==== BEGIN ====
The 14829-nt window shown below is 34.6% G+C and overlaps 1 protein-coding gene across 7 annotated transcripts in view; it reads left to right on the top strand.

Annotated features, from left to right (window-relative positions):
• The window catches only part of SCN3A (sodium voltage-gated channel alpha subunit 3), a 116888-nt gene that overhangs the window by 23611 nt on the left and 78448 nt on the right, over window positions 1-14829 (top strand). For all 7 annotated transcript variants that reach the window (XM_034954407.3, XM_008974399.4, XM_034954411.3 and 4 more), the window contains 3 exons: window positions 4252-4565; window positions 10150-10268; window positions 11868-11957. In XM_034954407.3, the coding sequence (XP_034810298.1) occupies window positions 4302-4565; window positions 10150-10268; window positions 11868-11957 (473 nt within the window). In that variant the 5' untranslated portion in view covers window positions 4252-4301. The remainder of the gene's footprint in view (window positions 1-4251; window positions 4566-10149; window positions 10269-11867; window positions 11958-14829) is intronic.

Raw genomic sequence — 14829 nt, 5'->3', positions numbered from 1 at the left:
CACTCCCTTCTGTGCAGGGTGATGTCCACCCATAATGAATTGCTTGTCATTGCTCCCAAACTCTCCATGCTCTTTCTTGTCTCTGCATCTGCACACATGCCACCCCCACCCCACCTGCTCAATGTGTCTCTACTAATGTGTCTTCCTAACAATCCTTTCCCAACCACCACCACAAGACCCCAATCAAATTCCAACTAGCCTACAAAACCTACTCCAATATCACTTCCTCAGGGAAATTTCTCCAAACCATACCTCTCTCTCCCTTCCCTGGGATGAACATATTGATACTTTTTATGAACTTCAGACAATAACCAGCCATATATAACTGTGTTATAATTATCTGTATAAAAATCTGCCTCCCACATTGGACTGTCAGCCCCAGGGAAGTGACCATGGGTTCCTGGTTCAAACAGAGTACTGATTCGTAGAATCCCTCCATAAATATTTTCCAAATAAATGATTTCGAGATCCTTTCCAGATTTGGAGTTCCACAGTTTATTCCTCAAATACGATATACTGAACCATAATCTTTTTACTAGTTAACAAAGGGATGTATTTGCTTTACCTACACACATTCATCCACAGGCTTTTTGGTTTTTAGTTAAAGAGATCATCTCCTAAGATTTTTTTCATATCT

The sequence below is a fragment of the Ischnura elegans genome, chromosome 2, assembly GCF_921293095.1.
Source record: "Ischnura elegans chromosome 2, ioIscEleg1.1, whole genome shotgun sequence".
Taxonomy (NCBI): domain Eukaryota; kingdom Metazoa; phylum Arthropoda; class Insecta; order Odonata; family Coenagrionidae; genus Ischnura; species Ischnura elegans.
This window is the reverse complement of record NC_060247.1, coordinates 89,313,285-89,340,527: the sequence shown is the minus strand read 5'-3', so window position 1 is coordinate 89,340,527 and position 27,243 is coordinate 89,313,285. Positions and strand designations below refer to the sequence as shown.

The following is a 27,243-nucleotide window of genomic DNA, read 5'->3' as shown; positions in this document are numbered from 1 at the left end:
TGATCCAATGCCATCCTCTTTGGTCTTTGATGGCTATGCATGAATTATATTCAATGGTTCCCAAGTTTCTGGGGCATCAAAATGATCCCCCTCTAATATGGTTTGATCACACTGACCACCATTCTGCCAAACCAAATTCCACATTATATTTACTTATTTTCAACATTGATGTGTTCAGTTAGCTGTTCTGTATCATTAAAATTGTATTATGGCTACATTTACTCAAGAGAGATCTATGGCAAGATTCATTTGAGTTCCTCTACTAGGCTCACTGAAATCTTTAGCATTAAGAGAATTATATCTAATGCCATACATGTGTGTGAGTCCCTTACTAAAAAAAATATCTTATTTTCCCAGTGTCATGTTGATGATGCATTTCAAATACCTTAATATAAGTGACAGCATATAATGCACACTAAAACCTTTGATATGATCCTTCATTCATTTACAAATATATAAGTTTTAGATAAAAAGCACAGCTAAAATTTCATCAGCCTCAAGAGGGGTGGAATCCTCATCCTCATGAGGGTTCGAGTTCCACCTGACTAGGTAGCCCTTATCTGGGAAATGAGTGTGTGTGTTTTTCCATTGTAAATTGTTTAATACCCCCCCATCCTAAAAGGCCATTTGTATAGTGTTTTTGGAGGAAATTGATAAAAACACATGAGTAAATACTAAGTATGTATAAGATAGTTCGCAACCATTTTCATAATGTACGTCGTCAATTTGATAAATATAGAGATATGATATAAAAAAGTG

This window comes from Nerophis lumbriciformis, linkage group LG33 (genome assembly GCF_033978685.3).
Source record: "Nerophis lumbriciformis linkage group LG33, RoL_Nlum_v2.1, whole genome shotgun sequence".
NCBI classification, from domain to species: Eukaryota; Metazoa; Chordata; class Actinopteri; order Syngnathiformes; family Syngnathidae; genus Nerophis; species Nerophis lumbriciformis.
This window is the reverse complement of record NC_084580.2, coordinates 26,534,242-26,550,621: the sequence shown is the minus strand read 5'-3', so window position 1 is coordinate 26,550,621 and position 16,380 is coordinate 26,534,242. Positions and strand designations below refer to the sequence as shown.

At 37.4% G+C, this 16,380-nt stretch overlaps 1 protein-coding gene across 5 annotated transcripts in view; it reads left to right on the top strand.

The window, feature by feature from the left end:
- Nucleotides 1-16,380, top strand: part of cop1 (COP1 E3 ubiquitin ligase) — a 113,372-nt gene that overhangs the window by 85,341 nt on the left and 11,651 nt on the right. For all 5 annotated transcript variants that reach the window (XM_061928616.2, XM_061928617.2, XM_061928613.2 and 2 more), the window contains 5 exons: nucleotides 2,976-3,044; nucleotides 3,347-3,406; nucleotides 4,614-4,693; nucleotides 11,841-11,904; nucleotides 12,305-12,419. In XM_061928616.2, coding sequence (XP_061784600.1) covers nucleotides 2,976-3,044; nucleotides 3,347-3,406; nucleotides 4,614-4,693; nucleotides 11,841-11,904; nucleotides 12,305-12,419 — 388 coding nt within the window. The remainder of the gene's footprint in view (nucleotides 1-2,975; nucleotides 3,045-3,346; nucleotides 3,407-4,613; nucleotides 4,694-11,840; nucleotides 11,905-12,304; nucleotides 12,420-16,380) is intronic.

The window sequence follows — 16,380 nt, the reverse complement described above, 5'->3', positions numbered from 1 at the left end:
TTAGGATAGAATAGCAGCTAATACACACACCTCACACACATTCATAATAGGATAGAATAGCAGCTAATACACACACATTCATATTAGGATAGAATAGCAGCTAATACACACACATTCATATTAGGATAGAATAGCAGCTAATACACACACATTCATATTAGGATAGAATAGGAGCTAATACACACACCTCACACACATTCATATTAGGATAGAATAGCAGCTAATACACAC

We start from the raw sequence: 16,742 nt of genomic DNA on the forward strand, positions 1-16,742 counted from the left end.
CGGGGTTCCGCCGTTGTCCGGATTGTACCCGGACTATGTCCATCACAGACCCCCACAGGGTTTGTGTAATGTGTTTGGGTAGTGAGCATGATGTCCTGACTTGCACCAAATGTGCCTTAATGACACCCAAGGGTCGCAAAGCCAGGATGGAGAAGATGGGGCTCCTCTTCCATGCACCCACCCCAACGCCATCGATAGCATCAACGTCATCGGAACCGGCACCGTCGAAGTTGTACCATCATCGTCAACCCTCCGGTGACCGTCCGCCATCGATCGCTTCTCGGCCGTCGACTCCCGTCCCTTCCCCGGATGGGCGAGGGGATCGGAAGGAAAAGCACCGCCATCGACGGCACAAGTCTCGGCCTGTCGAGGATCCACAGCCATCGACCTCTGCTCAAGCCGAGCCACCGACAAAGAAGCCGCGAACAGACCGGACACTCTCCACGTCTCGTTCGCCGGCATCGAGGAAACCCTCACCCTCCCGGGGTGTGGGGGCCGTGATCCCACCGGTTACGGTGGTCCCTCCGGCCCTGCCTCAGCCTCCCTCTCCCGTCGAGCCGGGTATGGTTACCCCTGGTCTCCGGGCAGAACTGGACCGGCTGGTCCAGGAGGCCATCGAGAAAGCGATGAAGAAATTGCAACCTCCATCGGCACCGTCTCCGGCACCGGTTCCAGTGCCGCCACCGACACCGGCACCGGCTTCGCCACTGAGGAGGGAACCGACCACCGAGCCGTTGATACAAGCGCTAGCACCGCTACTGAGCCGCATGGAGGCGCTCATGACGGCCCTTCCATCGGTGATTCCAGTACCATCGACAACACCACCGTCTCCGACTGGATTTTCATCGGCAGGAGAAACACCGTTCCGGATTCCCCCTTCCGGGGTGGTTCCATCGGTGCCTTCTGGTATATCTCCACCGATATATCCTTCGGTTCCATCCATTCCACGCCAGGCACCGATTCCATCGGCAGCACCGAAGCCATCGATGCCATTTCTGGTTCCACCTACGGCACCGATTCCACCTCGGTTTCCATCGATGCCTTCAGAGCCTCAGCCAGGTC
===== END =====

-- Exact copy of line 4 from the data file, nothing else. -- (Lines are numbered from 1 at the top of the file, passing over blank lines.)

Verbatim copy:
Raw genomic sequence — 14829 nt, 5'->3', positions numbered from 1 at the left: